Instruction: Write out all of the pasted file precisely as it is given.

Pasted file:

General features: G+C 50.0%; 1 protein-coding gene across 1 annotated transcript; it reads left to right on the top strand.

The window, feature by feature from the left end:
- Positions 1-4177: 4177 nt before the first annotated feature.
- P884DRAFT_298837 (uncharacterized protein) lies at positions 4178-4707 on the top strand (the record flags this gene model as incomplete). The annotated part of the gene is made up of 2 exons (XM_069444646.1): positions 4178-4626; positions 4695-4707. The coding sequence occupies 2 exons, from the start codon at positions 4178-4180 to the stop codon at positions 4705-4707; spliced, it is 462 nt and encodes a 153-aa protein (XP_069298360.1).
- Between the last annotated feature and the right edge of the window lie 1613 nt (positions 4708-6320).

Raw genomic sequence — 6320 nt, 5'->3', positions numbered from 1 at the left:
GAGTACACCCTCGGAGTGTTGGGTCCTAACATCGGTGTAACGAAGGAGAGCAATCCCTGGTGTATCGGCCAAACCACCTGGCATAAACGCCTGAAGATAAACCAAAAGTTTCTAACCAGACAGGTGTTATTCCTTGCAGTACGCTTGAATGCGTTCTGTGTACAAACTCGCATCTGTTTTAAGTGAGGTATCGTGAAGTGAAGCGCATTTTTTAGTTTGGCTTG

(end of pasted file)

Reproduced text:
General features: G+C 50.0%; 1 protein-coding gene across 1 annotated transcript; it reads left to right on the top strand.

The window, feature by feature from the left end:
- Positions 1-4177: 4177 nt before the first annotated feature.
- P884DRAFT_298837 (uncharacterized protein) lies at positions 4178-4707 on the top strand (the record flags this gene model as incomplete). The annotated part of the gene is made up of 2 exons (XM_069444646.1): positions 4178-4626; positions 4695-4707. The coding sequence occupies 2 exons, from the start codon at positions 4178-4180 to the stop codon at positions 4705-4707; spliced, it is 462 nt and encodes a 153-aa protein (XP_069298360.1).
- Between the last annotated feature and the right edge of the window lie 1613 nt (positions 4708-6320).

Raw genomic sequence — 6320 nt, 5'->3', positions numbered from 1 at the left:
GAGTACACCCTCGGAGTGTTGGGTCCTAACATCGGTGTAACGAAGGAGAGCAATCCCTGGTGTATCGGCCAAACCACCTGGCATAAACGCCTGAAGATAAACCAAAAGTTTCTAACCAGACAGGTGTTATTCCTTGCAGTACGCTTGAATGCGTTCTGTGTACAAACTCGCATCTGTTTTAAGTGAGGTATCGTGAAGTGAAGCGCATTTTTTAGTTTGGCTTG